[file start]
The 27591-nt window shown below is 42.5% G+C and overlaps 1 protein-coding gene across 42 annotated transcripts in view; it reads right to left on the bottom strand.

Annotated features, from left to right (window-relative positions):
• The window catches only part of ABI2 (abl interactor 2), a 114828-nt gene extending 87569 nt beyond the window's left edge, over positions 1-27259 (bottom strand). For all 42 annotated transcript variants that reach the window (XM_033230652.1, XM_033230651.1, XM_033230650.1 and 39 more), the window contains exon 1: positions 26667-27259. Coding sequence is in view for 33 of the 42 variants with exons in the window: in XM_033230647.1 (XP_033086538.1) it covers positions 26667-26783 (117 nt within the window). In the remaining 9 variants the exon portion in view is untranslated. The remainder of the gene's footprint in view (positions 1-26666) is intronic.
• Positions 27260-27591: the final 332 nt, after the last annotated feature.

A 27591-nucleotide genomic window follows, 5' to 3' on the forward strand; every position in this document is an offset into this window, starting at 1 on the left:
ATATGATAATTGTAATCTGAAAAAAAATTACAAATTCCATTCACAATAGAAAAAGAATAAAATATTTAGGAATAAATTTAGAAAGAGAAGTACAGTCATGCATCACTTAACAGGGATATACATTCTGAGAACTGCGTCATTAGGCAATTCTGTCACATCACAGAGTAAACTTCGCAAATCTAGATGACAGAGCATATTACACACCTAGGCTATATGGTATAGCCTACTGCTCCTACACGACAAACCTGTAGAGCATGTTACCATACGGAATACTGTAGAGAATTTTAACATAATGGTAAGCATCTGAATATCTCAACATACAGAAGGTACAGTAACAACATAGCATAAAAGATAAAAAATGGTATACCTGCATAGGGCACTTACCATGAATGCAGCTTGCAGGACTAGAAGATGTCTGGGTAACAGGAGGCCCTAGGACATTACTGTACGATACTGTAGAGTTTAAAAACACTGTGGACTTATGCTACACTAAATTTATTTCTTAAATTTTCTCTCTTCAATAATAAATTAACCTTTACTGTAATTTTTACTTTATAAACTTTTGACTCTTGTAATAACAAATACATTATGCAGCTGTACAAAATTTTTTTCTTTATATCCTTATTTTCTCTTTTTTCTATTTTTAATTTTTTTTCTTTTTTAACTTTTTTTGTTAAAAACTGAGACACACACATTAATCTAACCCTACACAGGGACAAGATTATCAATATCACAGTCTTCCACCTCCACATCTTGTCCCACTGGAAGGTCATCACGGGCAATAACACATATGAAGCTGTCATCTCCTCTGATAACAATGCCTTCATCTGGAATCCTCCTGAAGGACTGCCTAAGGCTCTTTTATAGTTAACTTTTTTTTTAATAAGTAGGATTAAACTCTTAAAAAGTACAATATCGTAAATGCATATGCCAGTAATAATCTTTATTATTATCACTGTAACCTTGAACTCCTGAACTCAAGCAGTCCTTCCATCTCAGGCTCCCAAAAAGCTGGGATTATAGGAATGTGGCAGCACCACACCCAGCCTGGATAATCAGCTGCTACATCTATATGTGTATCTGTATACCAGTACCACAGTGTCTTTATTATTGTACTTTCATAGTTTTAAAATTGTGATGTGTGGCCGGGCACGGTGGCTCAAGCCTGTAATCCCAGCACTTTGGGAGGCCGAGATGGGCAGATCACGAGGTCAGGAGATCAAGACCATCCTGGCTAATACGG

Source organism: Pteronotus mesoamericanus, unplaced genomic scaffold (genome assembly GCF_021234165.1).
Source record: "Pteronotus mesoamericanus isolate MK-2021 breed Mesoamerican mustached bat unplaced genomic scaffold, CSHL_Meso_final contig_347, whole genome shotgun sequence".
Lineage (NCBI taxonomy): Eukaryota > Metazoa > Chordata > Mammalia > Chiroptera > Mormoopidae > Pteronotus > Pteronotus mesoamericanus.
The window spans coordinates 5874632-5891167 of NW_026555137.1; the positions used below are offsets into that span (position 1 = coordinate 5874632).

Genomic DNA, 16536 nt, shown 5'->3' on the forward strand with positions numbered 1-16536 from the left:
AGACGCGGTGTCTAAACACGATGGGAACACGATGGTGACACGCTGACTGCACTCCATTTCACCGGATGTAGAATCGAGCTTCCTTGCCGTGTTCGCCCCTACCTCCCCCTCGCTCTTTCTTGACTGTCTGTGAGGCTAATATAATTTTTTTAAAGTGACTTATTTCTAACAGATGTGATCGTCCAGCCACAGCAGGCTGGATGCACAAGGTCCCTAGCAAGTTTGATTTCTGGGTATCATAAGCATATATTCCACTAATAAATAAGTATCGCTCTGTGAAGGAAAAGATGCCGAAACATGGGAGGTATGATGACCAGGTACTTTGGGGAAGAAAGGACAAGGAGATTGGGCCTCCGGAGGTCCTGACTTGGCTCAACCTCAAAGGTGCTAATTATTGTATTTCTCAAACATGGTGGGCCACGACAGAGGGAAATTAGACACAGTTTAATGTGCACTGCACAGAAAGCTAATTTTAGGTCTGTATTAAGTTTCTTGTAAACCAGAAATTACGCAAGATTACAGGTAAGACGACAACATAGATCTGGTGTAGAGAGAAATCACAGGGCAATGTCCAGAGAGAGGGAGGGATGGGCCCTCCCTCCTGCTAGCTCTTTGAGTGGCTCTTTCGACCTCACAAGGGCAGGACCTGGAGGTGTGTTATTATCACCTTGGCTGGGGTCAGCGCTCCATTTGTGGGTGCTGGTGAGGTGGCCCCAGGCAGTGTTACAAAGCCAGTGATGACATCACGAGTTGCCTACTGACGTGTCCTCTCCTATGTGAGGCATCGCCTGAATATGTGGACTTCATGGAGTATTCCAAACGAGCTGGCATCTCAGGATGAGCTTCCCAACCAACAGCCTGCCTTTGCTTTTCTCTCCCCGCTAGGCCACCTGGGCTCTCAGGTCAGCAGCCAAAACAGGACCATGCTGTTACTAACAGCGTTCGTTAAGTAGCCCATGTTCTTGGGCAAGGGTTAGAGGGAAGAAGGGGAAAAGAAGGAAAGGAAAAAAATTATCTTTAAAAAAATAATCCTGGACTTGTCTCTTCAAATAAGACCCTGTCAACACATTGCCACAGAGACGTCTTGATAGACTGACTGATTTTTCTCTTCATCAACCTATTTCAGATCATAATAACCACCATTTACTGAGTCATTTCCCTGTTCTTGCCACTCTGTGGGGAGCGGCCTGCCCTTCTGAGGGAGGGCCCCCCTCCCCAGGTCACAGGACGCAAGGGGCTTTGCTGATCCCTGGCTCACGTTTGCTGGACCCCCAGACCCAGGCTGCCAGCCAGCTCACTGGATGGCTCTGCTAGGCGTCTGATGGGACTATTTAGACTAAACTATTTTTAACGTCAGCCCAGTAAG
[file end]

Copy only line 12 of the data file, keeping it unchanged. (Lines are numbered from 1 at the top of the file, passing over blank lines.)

AGACGCGGTGTCTAAACACGATGGGAACACGATGGTGACACGCTGACTGCACTCCATTTCACCGGATGTAGAATCGAGCTTCCTTGCCGTGTTCGCCCCTACCTCCCCCTCGCTCTTTCTTGACTGTCTGTGAGGCTAATATAATTTTTTTAAAGTGACTTATTTCTAACAGATGTGATCGTCCAGCCACAGCAGGCTGGATGCACAAGGTCCCTAGCAAGTTTGATTTCTGGGTATCATAAGCATATATTCCACTAATAAATAAGTATCGCTCTGTGAAGGAAAAGATGCCGAAACATGGGAGGTATGATGACCAGGTACTTTGGGGAAGAAAGGACAAGGAGATTGGGCCTCCGGAGGTCCTGACTTGGCTCAACCTCAAAGGTGCTAATTATTGTATTTCTCAAACATGGTGGGCCACGACAGAGGGAAATTAGACACAGTTTAATGTGCACTGCACAGAAAGCTAATTTTAGGTCTGTATTAAGTTTCTTGTAAACCAGAAATTACGCAAGATTACAGGTAAGACGACAACATAGATCTGGTGTAGAGAGAAATCACAGGGCAATGTCCAGAGAGAGGGAGGGATGGGCCCTCCCTCCTGCTAGCTCTTTGAGTGGCTCTTTCGACCTCACAAGGGCAGGACCTGGAGGTGTGTTATTATCACCTTGGCTGGGGTCAGCGCTCCATTTGTGGGTGCTGGTGAGGTGGCCCCAGGCAGTGTTACAAAGCCAGTGATGACATCACGAGTTGCCTACTGACGTGTCCTCTCCTATGTGAGGCATCGCCTGAATATGTGGACTTCATGGAGTATTCCAAACGAGCTGGCATCTCAGGATGAGCTTCCCAACCAACAGCCTGCCTTTGCTTTTCTCTCCCCGCTAGGCCACCTGGGCTCTCAGGTCAGCAGCCAAAACAGGACCATGCTGTTACTAACAGCGTTCGTTAAGTAGCCCATGTTCTTGGGCAAGGGTTAGAGGGAAGAAGGGGAAAAGAAGGAAAGGAAAAAAATTATCTTTAAAAAAATAATCCTGGACTTGTCTCTTCAAATAAGACCCTGTCAACACATTGCCACAGAGACGTCTTGATAGACTGACTGATTTTTCTCTTCATCAACCTATTTCAGATCATAATAACCACCATTTACTGAGTCATTTCCCTGTTCTTGCCACTCTGTGGGGAGCGGCCTGCCCTTCTGAGGGAGGGCCCCCCTCCCCAGGTCACAGGACGCAAGGGGCTTTGCTGATCCCTGGCTCACGTTTGCTGGACCCCCAGACCCAGGCTGCCAGCCAGCTCACTGGATGGCTCTGCTAGGCGTCTGATGGGACTATTTAGACTAAACTATTTTTAACGTCAGCCCAGTAAG